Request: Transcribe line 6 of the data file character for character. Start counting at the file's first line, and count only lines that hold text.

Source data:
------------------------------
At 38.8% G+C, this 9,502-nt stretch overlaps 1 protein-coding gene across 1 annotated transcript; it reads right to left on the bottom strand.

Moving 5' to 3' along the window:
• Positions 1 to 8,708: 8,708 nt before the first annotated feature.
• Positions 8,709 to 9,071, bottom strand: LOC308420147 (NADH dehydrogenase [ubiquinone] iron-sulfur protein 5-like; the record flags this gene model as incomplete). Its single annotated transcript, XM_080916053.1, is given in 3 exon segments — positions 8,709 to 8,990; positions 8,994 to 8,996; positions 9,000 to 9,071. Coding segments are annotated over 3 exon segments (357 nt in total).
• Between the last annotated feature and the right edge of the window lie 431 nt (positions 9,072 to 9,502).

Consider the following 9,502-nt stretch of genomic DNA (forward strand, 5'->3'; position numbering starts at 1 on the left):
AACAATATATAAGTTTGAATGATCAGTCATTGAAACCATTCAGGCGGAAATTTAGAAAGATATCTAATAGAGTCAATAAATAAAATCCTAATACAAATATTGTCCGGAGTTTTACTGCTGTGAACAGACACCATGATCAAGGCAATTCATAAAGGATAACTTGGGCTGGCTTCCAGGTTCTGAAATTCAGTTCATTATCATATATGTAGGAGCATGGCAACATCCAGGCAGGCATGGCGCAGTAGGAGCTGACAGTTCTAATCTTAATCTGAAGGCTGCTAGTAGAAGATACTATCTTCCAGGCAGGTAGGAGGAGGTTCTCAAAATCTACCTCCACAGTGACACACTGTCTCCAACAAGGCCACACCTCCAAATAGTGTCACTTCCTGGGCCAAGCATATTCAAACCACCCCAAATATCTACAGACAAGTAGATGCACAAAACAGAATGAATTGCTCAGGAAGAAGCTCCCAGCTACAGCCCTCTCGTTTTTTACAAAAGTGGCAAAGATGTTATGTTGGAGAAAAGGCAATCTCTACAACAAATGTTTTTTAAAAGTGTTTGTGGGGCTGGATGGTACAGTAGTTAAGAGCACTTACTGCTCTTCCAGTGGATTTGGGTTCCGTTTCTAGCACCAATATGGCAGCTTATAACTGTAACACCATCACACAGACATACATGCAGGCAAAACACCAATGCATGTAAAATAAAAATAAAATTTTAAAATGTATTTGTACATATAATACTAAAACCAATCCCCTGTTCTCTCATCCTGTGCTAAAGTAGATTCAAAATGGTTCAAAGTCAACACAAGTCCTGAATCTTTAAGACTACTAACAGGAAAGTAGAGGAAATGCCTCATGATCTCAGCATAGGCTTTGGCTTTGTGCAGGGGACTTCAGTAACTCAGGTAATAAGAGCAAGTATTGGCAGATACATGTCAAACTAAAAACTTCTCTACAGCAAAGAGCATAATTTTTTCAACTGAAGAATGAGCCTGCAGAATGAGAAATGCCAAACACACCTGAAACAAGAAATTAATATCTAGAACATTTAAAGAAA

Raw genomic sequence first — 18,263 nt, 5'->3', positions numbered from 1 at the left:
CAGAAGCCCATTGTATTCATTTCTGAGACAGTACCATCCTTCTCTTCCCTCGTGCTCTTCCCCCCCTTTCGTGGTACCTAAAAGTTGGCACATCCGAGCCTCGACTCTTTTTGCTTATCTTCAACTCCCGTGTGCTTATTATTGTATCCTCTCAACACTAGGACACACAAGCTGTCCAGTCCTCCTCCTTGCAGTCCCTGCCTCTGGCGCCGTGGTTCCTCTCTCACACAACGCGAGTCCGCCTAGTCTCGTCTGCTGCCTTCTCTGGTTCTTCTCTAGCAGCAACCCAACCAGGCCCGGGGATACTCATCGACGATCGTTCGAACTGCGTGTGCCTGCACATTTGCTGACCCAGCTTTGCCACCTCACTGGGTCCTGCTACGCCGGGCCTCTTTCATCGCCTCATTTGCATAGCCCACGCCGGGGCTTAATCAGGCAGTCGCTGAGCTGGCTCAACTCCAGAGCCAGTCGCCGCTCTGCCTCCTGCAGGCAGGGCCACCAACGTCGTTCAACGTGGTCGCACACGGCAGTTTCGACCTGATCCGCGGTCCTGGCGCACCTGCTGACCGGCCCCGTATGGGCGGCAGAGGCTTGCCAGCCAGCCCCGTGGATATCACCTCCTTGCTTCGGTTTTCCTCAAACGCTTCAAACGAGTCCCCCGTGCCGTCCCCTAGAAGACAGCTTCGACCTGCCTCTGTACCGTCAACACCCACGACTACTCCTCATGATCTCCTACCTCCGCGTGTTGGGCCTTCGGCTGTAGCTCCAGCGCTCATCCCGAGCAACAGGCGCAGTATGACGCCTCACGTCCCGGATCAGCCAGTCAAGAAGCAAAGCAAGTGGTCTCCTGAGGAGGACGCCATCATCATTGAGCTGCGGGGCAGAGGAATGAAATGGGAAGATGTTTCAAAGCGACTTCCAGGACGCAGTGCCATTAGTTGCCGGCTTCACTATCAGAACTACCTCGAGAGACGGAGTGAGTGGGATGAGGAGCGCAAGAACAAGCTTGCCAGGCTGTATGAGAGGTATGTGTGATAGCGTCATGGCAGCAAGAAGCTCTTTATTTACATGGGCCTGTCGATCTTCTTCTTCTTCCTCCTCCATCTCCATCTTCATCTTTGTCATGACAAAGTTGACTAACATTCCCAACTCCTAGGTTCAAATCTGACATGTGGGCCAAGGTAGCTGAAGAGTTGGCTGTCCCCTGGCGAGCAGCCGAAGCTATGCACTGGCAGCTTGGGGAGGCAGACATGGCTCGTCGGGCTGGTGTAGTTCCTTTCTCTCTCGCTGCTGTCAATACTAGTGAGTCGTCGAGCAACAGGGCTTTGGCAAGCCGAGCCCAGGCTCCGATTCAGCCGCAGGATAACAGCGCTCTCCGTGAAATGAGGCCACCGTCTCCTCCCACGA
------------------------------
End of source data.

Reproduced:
Consider the following 9,502-nt stretch of genomic DNA (forward strand, 5'->3'; position numbering starts at 1 on the left):